KARIM SADJADPOUR: I think, certainly, in the case of the police, you can tell on their faces that they recognize that they are defending the wrong side, that they are on the wrong side of history.
I fear, however, that the regime still has plenty of brutality left in it, particularly the Basij and elements of the Revolutionary Guards. But I think, as time has passed, six months later, the ideology of the regime is diluting. I think the -- certainly, the morale of the regime has deteriorated significantly. And I think the morale, as Trita was saying, of the opposition has been enhanced significantly.
MARGARET WARNER: Let's talk about the tactics each side -- or, really, the strategy each side pursued here, because, as Karim pointed out, this -- the fact that this would be a big day was well-known, expected, planned for in advance, this day of Ashura.
Did each side also intend to have it move up to this level of violence, in other words, police reportedly firing on the crowds of demonstrators while they were still, I think, peacefully demonstrating, but then also demonstrators going after police stations, police motorcycles, issuing threats against Khamenei, the supreme leader?
TRITA PARSI: Well, I think, in moments like this, the discipline cannot always be kept as either side wants it.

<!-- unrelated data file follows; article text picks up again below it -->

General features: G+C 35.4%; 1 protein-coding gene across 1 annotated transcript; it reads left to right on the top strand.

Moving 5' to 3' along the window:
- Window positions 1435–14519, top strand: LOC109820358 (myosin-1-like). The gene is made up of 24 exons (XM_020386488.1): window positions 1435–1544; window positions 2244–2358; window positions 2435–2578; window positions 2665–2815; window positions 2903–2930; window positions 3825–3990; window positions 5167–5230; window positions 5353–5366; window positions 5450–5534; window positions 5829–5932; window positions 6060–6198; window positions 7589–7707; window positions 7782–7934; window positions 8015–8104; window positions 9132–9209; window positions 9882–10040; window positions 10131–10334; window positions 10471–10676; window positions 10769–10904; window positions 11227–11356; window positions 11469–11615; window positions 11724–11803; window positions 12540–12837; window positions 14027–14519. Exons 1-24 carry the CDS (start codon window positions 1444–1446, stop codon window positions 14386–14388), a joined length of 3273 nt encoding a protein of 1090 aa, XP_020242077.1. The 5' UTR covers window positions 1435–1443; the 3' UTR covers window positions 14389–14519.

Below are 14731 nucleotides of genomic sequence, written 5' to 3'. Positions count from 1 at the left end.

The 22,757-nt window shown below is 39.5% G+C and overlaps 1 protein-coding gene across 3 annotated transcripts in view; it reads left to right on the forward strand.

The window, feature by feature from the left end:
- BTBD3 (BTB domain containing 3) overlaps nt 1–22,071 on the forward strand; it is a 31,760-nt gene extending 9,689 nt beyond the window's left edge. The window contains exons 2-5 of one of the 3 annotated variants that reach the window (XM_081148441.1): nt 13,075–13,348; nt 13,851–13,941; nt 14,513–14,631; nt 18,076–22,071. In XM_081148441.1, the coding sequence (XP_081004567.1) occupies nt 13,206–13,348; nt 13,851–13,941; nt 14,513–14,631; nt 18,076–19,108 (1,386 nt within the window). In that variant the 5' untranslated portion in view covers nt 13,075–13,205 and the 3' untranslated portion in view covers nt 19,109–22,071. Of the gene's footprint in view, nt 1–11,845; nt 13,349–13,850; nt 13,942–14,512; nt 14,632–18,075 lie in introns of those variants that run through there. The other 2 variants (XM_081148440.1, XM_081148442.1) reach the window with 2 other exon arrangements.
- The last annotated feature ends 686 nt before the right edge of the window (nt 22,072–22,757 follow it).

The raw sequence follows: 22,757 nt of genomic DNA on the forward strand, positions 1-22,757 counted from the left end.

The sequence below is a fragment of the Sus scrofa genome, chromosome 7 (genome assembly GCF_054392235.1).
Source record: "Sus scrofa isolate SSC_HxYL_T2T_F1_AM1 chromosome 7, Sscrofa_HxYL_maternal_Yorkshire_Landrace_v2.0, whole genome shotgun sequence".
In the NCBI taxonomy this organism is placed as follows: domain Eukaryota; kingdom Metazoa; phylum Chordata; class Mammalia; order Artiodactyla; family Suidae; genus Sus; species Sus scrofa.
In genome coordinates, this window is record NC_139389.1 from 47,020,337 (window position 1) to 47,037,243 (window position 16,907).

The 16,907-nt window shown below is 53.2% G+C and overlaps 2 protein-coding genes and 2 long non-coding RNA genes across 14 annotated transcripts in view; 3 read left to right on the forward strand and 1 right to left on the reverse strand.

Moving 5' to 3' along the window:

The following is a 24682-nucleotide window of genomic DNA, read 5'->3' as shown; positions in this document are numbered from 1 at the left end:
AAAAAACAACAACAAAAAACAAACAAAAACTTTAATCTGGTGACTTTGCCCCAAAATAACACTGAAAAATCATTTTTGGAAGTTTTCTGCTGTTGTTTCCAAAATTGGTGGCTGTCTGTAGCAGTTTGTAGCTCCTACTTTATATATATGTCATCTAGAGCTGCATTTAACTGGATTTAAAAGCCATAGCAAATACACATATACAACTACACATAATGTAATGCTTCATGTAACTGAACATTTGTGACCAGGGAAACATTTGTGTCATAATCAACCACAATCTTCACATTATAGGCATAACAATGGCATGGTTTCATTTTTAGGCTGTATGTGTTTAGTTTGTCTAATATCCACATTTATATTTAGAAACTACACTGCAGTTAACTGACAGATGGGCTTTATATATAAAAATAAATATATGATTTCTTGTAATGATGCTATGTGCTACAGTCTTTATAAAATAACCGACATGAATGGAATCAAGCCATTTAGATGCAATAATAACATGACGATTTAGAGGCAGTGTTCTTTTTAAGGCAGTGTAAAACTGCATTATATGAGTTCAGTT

But I think it's still very important to point out the protests are overwhelmingly nonviolent. The violence is the territory of the government right now. They are the ones killing people. They are the ones putting people in jail, raping them and torturing them.
Yes, police stations have been burnt, but you haven't seen any looting. You are not seeing people going into the banks, stealing, et cetera. So, by and large, this is still a nonviolent movement.
Hopefully, it will be able to be kept that way. It is absolutely critical, in order not only to ensure that they can see change, but that they can see change that is going to be positive and sustainable, so that we don't see the repeat of what happened in 1979, where one brutal regime was replaced with another brutal regime.
MARGARET WARNER: How do you see this? Whether this was deliberate -- for instance, why would the government -- I mean, they could have just let demonstrations go forward on this religious holiday and not interfered.
KARIM SADJADPOUR: I think, Margaret, had they not interfered, we would have seen protests in the millions in Tehran. The regime does repression very well.
And Tehran is a city which is more akin to Los Angeles than, say, Manhattan. It is a vast city. And it's easier for the government to kind of block off highways and major thoroughfares and prevent people from congregating in one area.